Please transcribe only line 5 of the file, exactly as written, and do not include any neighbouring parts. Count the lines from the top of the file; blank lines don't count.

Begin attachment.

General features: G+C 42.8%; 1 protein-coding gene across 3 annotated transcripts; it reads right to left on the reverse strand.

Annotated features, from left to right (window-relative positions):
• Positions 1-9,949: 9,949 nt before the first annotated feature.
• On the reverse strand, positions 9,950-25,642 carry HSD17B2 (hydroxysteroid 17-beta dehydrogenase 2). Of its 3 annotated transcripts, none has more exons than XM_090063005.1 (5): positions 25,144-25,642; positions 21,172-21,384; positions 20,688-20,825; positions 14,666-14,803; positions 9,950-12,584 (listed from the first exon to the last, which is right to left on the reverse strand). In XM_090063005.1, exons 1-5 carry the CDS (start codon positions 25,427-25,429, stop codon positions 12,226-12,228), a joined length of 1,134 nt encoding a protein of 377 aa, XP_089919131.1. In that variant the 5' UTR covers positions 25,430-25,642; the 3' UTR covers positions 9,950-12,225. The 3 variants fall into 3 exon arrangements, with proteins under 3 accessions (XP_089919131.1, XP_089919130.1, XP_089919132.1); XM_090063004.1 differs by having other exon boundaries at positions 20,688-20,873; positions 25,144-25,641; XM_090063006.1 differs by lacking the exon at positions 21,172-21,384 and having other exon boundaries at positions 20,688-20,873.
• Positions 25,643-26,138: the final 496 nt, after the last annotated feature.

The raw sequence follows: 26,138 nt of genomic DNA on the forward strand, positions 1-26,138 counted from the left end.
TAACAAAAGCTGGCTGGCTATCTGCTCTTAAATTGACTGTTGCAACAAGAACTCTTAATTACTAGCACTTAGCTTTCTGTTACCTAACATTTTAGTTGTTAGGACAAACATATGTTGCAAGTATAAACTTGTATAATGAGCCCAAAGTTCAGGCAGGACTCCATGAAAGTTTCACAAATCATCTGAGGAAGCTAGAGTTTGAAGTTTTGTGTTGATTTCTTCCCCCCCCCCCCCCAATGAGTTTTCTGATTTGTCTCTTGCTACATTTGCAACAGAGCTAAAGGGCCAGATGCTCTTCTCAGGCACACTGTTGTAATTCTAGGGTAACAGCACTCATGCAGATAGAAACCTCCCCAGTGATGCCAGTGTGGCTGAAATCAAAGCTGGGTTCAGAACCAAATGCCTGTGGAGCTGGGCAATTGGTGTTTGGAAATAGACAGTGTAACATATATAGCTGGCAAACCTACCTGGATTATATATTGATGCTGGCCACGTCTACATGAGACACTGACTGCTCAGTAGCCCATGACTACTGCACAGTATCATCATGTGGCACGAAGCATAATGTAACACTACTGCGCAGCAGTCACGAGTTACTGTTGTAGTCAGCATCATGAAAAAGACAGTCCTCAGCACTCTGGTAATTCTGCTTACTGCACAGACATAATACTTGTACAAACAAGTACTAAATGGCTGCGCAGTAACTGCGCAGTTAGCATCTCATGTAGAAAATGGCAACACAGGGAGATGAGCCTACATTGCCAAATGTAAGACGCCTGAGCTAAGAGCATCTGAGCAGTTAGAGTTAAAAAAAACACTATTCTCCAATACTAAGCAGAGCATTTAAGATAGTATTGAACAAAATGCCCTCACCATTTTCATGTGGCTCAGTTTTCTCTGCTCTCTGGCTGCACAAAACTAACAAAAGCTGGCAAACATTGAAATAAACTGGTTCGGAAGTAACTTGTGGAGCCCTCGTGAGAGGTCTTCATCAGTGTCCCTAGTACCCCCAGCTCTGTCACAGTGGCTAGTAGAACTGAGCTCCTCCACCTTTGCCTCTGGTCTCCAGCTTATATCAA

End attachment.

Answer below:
• Positions 25,643-26,138: the final 496 nt, after the last annotated feature.